"Too much of a good thing can be wonderful."
Warren Buffett must feel that way about megabank Wells Fargo & Co. (NYSE: WFC). At the end of 2014, Berkshire Hathaway (NYSE: BRK-A) (NYSE: BRK-B) held more than 463 million shares of the company, worth $25.4 billion. Berkshire's stake in Wells Fargo was the largest holding in its portfolio by a country mile: It constituted about 24% of Berkshire's portfolio and was worth $8.5 billion more than the second-largest holding, Coca-Cola.
And it seems Berkshire loves Wells as much as ever: In the most recently ended quarter, Buffett -- or Berkshire portfolio managers Ted Weschler and Todd Combs -- bought another 6.8 million shares, worth more than $382 million at recent market prices.
Why is Buffett willing to commit so much of Berkshire's wealth to this company? Let's take a closer look.
Sticking with what you're good at
Buffett has more than proven his investing and business prowess in the insurance and banking industries. These are businesses in which having a margin of safety is incredibly important.
In banking, as we learned through the economic crisis and the liquidity crunch that followed, banks that effectively manage their risk -- like Wells Fargo -- can be fantastic long-term investments. For Buffett to risk such a large stake on this one bank says a lot about his comfort with Wells Fargo's management team and their ability both to manage the bank's risk and to make profitable lending decisions.
Here's a look at Wells Fargo's bottom-line results, as many of its megabank peers were struggling in the 2007-2009 banking crisis:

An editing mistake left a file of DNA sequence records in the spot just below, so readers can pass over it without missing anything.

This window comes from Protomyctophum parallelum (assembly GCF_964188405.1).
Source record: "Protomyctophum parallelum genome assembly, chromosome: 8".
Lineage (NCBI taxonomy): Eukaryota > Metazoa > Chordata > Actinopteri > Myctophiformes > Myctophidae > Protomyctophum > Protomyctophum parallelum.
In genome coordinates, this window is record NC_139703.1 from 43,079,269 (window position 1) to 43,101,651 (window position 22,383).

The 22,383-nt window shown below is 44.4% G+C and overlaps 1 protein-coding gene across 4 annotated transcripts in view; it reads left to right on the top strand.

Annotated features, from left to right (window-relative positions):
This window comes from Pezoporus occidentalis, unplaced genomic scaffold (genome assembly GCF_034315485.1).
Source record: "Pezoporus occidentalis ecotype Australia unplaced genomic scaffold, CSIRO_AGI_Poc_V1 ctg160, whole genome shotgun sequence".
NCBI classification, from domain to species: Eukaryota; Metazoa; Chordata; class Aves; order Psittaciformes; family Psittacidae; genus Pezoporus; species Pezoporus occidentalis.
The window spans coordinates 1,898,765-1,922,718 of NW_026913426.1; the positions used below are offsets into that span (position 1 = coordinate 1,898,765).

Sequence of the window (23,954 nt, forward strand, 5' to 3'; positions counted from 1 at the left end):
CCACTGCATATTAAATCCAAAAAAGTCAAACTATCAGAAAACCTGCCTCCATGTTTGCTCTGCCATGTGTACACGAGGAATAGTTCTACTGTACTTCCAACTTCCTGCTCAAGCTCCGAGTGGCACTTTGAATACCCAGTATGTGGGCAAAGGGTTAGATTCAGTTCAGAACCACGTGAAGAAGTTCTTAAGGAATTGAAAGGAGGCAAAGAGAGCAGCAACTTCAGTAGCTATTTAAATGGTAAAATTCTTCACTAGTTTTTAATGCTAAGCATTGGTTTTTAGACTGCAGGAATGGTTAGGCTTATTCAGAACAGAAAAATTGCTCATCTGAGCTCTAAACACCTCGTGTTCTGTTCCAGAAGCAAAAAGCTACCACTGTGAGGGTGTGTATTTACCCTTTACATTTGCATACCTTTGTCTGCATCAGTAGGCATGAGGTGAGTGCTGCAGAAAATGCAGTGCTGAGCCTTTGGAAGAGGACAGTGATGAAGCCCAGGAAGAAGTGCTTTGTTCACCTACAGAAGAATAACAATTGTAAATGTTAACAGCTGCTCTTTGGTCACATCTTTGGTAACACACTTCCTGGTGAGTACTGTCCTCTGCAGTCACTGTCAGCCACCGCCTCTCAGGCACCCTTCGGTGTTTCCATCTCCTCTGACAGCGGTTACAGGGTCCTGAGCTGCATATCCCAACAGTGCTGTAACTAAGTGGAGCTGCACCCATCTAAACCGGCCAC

Wells Fargo continued to deliver solid profits while other banks suffered massive losses. True, Wells did receive $25 billion in funds from the U.S. federal government in 2008, but by December 2009 the company had paid back that $25 billion -- plus an additional $1.4 billion in dividends -- making it one of the first banks to demonstrate its stability in the wake of the financial crisis.
But what it really boils down to is this: How good is the bank at turning profits on its assets? Wells Fargo is almost peerless in the world of U.S.-based big banks:
Meanwhile, its ability to grow earnings per share has been unparalleled:
Berkshire is not risking too much capital
Average investors should not generally hold a quarter of their portfolio in a single stock, but a few things bear pointing out:
- A concentrated portfolio can be profitable if you're disciplined and patient and really know the companies and industries you invest in.
- The Berkshire portfolio will continue to grow for decades to come as Buffett, Combs, and Weschler continue buying more great stocks.
- The value of Berkshire Hathaway's operating businesses need to be factored in, too.
The Berkshire stock portfolio is only part of the profit-producing machine that is Berkshire Hathaway. Think about it this way: Berkshire has a market capitalization of around $356 billion, while the stock portfolio is worth $107 billion and change.
In this context, Wells Fargo only makes up about 7% of Berkshire's market value.